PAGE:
Even with Agent Carter’s recent cancellation and ABC’s unwillingness to pick up Agents of S.H.I.E.L.D. spinoff Most Wanted, the Marvel Cinematic Universe has never been bigger. The recent addition of Luke Cage to the television roster, joining its Netflix brethren of Daredevil and Jessica Jones, and this year’s debut of a whole score of new superhero faces – the Punisher (Jon Bernthal), Spider-Man (Tom Holland), Black Panther (Chadwick Boseman), and Ghost Rider (Gabriel Luna) – are more than proof of this.
The question that’s been dogging Marvel Studios for the past three years however, is just when – or if – the movie slate will begin to reflect this ever-more-expansive reality. With 2018’s Avengers: Infinity War promising to feature a giant cast of characters helping to defend Earth from the irrepressible Thanos (Josh Brolin), most assumed that would be the perfect opportunity to have at least the Netflix heroes join in, given the streaming service’s more concentrated production time. However, Marvel Studios head (and MCU architect) Kevin Feige, along with Infinity War’s directors, Anthony and Joe Russo, continue to shoot that idea down.
“It all depends on timing. It all depends on how to do it, because I don’t think what anybody wants to do is have such important characters show up for one second. Black [Panther] and Spider-Man, to me, are the high bar in [Captain America] Civil War of how you can bring in new characters into something – Vision and Ultron, Wanda and Pietro in [The Avengers: Age of] Ultron. And it takes a lot of screen time, and it takes a lot of work. Infinity War has a lot of people in it already. So it just depends on how we could figure it out.”
The explanation is more than understandable, and it is a reflection of the production reality that has been potentially hindering the whole hypothetical enterprise right from day one. As Netflix moves to do three seasons of Marvel TV shows per year instead of the usual two (and as Marvel Studios does the same with its films, starting in 2017), the probability of aligning schedules and character arcs becomes increasingly low.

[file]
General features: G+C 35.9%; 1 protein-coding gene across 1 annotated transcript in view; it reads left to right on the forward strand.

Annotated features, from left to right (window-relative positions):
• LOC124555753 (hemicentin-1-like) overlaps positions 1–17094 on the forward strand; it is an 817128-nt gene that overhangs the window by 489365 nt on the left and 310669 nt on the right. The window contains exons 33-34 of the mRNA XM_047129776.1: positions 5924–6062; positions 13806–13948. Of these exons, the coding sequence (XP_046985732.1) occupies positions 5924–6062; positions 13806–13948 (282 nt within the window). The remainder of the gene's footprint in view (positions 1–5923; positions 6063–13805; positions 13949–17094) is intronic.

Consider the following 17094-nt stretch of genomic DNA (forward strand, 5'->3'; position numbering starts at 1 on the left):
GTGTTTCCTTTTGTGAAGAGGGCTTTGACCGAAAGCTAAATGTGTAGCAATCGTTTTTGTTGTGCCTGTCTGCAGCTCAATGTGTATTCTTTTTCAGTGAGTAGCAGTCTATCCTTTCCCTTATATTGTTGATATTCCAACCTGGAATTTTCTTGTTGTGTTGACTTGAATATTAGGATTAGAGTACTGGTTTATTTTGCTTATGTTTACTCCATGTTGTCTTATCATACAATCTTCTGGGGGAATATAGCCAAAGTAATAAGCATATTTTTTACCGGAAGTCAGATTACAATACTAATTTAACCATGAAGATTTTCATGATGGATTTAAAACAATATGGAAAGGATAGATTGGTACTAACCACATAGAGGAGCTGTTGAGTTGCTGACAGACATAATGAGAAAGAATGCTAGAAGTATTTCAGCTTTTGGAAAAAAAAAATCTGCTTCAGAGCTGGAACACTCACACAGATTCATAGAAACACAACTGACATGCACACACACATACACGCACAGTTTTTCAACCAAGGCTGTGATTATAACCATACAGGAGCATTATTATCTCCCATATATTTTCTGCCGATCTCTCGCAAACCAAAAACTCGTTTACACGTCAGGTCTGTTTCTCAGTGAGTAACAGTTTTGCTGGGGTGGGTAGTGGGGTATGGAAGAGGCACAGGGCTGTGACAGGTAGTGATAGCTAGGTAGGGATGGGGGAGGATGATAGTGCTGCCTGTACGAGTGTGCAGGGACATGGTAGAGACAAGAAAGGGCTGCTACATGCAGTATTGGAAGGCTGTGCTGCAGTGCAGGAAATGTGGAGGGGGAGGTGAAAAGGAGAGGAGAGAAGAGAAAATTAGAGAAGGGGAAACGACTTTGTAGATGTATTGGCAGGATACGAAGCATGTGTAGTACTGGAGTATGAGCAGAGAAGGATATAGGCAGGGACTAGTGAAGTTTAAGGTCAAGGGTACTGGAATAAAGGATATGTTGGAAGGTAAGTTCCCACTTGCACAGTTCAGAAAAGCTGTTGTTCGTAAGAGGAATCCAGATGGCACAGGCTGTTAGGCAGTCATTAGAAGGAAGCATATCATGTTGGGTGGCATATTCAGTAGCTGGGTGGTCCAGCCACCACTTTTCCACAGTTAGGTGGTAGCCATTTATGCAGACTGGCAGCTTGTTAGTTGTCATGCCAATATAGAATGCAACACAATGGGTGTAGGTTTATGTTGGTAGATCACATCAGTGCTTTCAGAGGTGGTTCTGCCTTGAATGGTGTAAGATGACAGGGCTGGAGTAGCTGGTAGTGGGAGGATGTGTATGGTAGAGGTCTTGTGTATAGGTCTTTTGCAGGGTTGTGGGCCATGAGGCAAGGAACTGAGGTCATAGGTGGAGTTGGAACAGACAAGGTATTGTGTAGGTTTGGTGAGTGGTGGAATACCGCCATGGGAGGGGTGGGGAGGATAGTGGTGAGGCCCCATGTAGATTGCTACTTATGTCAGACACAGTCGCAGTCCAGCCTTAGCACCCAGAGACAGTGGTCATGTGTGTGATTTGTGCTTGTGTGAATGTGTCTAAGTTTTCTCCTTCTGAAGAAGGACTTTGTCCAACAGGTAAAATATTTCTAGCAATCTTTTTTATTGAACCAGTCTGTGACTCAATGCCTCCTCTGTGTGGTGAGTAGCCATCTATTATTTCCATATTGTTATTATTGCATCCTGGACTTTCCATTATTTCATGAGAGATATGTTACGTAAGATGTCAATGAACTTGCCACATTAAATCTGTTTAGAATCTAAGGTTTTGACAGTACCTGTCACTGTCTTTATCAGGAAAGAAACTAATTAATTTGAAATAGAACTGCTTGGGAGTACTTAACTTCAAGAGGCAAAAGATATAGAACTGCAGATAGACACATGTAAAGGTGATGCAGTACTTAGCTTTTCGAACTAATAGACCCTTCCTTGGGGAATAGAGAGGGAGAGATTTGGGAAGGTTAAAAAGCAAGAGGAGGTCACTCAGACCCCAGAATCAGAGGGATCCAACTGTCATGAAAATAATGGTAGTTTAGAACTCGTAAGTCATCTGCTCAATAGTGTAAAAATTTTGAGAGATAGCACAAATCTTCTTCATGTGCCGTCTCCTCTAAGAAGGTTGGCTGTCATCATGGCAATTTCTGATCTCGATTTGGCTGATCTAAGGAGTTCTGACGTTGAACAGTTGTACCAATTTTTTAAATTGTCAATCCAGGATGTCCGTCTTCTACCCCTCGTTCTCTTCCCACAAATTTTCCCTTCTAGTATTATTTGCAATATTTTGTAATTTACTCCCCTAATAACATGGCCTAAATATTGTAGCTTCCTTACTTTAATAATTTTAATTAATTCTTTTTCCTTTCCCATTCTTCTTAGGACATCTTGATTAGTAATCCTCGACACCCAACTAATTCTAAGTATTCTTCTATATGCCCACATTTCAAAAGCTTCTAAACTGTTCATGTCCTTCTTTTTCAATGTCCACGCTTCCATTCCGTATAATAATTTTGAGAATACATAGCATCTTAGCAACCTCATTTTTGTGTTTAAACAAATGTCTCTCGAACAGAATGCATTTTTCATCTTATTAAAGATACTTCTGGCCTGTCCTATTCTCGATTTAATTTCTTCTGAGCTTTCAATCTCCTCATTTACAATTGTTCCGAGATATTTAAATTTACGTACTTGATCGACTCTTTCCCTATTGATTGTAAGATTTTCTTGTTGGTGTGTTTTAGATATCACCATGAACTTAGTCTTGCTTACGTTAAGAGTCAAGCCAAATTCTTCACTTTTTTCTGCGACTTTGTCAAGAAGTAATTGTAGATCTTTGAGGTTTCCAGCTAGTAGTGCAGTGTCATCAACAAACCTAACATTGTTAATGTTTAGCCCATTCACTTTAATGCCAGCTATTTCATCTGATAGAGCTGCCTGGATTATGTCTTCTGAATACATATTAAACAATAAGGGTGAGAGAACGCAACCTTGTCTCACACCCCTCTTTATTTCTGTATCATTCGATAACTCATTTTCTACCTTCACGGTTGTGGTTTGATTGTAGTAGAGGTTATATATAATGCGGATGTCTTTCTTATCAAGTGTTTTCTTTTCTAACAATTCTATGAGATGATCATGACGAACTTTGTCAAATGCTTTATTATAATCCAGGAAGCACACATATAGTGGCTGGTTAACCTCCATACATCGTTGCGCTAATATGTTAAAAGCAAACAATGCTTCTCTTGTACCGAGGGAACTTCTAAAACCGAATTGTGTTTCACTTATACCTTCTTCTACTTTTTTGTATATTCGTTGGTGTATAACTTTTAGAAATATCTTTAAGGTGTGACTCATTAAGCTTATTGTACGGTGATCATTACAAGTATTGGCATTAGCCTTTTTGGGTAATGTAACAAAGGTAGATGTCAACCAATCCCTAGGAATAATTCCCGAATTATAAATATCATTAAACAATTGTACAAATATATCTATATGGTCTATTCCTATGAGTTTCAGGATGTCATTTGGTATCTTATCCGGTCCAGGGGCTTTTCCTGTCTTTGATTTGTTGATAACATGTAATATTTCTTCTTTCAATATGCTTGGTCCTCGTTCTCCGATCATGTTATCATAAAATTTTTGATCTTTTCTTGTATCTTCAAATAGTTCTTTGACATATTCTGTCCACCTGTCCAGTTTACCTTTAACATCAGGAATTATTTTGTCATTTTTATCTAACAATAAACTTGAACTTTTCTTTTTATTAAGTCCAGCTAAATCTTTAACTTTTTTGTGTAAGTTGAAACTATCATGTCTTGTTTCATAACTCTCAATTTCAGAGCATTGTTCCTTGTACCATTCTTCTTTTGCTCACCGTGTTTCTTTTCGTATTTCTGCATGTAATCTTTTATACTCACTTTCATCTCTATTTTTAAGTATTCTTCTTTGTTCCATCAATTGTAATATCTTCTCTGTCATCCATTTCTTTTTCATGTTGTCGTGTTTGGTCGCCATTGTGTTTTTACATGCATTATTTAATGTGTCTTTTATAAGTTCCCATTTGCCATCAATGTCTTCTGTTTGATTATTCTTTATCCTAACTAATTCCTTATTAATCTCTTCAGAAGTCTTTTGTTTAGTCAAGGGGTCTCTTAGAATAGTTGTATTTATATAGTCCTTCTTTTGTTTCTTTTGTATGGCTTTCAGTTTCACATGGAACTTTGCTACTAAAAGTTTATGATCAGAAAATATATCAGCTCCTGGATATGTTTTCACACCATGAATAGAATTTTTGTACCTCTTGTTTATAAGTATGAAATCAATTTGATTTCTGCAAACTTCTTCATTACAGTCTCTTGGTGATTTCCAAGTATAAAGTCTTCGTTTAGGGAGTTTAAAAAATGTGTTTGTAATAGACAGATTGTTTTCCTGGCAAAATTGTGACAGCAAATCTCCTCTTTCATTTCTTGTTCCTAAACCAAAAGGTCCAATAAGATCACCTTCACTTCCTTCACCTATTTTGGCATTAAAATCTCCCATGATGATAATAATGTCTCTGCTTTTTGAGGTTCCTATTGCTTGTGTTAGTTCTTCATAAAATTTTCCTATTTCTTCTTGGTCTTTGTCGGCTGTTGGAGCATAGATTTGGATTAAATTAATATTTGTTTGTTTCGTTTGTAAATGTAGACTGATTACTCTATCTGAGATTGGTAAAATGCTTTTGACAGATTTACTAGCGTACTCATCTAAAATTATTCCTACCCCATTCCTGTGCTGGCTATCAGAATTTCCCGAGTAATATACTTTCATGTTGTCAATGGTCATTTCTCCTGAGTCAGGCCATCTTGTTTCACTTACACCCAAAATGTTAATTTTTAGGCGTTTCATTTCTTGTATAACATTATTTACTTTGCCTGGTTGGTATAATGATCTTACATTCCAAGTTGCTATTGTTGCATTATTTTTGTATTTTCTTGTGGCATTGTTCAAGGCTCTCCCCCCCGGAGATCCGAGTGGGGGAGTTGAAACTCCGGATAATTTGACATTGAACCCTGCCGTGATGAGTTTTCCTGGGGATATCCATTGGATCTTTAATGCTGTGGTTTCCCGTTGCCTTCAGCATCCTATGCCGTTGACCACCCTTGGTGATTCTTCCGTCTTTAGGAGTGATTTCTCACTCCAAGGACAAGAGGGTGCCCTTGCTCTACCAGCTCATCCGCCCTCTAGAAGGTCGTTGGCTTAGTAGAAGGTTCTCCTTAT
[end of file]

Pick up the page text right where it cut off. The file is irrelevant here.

However, this doesn’t take into account the other apparent driving factor in the situation: back-room politics. The “feud” between Marvel’s film and TV divisions is well known, and it’s now reaching the point where Feige answers only to Disney executives. There’s all the less reason for Feige to bend over backwards to incorporate Marvel TV characters into the larger saga of his MCU movies.
Many fans still hold out hope of the situation somehow rectifying itself over the next few years, just in time for the next two Avengers installments to hit theaters. With comments like these – and with other networks, such as Freeform and Hulu, now jumping on the Marvel TV bandwagon – it continues to seem unlikely that the Defenders and Earth’s Mightiest Heroes will be sharing the screen together anytime soon.
Daredevil seasons 1 and 2, Jessica Jones season 1, and Luke Cage season 1 are now available on Netflix. Iron Fist will premiere on March 17, 2017, with The Defenders expected later in the year. Premiere dates for the newest seasons of Jessica Jones, The Punisher, and Daredevil have not yet been announced.
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